If you take anything away from this post, I pray that you grasp the importance of what I’m about to share with you because I learned this little trick from a fitness gym owner who was my cameraman in New Mexico years ago. All I can tell you is that it totally changed everything for me in terms of endurance on a week long elk hunt at high altitude.
David was and is a good friend, and he stays in crazy good shape for an endurance athlete. He brought along all natural protein shake powder, and I asked him “Why?”
He said, “We’re drinking 2 scoops of this with 10oz of water each night literally before we climb into our tents – watch and see what it does!”
The key was all natural. Many protein shakes have ingredients in them that are for energy boosts, etc. You don’t want that. You want to pay the extra money for the truly good stuff.
David went on to explain to me that because the lack of oxygen at high altitudes, combined with the climbing and total body workout you’re getting, your body is truly taxed in ways you’re normally not accustomed to (amen). He explained that natural protein shakes, taken before bed, give your body time to restore muscle mass as well as repair your body during sleep.
All I can say is that I don’t have the words to describe how much better I felt on that elk hunt in comparison to all the other elk hunt excursions I’d been on in the past.
Sam was an older fella in terms of who you’d normally see in an elk camp. Probably 60 years old at the time. Super nice guy. He was a returning client of the outfitter we were using.
The year before Sam almost died, no joke, when on an elk hunt with that outfitter. He told me all about it. I actually spoke with the outfitter about it, too, and he said that Sam would not hydrate much at all, and he just ate his normal diet. Everyone in camp did everything they could to press him on hydration and better nutrition beyond sandwiches and Doritos.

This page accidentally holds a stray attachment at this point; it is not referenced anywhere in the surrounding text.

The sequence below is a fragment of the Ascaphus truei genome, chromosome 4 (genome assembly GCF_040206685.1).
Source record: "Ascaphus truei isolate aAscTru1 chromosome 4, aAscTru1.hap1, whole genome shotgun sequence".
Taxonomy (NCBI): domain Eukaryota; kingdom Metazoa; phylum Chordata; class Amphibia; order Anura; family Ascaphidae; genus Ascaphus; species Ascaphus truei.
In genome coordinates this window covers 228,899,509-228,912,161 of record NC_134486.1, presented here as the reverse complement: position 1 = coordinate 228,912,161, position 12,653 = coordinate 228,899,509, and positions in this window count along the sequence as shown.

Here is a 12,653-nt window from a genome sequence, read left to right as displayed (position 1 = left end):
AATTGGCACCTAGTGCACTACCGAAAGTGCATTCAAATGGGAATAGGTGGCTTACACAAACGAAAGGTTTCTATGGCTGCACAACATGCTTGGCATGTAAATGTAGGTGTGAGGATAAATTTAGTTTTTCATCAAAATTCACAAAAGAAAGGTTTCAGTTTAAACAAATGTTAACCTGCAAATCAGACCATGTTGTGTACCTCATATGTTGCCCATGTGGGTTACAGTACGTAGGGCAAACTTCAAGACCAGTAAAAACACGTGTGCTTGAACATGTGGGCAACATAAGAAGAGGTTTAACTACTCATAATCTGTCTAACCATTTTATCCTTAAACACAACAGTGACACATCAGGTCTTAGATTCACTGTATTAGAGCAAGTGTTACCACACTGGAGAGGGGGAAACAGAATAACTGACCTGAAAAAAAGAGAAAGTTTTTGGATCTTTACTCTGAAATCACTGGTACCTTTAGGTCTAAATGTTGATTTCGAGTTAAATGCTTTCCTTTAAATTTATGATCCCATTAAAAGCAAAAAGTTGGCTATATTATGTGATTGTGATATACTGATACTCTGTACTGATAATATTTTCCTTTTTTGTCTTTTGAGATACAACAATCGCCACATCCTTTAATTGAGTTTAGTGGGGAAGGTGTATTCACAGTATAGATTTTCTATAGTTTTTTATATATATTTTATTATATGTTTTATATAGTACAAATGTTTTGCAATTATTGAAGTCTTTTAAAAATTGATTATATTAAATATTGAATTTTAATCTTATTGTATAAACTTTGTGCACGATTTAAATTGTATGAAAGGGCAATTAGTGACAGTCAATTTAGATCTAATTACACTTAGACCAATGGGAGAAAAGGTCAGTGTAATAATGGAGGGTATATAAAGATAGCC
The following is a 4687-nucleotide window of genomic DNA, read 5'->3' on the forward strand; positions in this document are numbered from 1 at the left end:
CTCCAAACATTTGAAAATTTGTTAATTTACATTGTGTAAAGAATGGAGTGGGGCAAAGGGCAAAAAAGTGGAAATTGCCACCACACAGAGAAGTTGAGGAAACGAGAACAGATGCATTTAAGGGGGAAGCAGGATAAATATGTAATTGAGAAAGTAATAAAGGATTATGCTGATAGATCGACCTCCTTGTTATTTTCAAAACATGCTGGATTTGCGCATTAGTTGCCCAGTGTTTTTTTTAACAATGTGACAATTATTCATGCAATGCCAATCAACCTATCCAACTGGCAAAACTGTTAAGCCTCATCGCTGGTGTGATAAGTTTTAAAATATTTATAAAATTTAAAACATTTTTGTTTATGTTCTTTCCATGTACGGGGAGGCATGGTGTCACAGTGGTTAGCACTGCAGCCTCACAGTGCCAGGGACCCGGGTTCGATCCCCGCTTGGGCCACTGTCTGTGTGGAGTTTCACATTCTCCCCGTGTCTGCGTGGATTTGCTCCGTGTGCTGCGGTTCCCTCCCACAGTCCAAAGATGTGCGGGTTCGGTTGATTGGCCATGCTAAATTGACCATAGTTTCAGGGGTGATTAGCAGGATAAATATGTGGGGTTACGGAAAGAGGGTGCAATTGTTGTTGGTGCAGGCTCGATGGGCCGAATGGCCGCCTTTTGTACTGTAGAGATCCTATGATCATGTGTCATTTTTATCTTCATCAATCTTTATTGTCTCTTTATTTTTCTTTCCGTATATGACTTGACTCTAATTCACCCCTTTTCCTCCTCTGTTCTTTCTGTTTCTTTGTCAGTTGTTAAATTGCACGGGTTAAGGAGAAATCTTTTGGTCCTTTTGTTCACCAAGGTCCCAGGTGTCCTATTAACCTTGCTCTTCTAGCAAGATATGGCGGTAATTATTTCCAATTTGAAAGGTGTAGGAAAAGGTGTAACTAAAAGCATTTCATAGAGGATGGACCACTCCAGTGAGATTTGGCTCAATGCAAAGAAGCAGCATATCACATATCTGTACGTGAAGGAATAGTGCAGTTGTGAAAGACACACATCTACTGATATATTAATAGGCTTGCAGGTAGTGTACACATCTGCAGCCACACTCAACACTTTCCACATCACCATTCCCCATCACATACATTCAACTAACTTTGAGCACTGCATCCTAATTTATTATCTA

On day 3, Sam collapsed. Unconscious. At 11,500 feet.
His guide grabbed the satellite phone and called in a helicopter from Search & Rescue. Sam spent the next 4 days in a hospital in Albuquerque. The cause: dehydration and malnutrition. His body gave out … as if all of this is some big joke. It can be life and death, but it should never be that at all.
The elk hunt was ruined for both him and his son-in-law, not to mention all the extra medical bills that came along with his stubbornness.
Needless to say, when I met Sam, he was a different man. He came to camp in better physical shape. Sam was drinking a ton of water daily, eating better, and having a much better time obviously.
On day 3 Sam mentioned that he was not going to hunt that evening because he just wanted to pace himself. Nothing was wrong, he just was thinking about the entire hunt and wanted to endure it well.
I saw him just before we were leaving for the evening hunt, and I’ll never forget it. I said, “Hey Sam, let me fix you an all natural protein shake. I drink them every night right at bedtime. Nothing but good stuff in the powder. It’ll restore your muscle mass.”
I got back that evening at dark, and Sam walked right up to me and said, “Jason, I don’t know what was in that, but I went to nap at 11:30 after lunch and was hoping to sleep until about 3pm. I woke up at 1:30 and felt like I was 18 years old. I felt good. My mind was clear. Body felt great. What was in that thing?”
I let him know it was just protein pretty much, no weird junk. The reality was, Sam was engaging proper nutrition with great, healthy supplements.
An elk hunt is supposed to be fun, and it is fun. Never forget, however, that it’s hard work.
Keep your body in mind and ever present in how you operate on the hunt. Do that, and you’ll do great.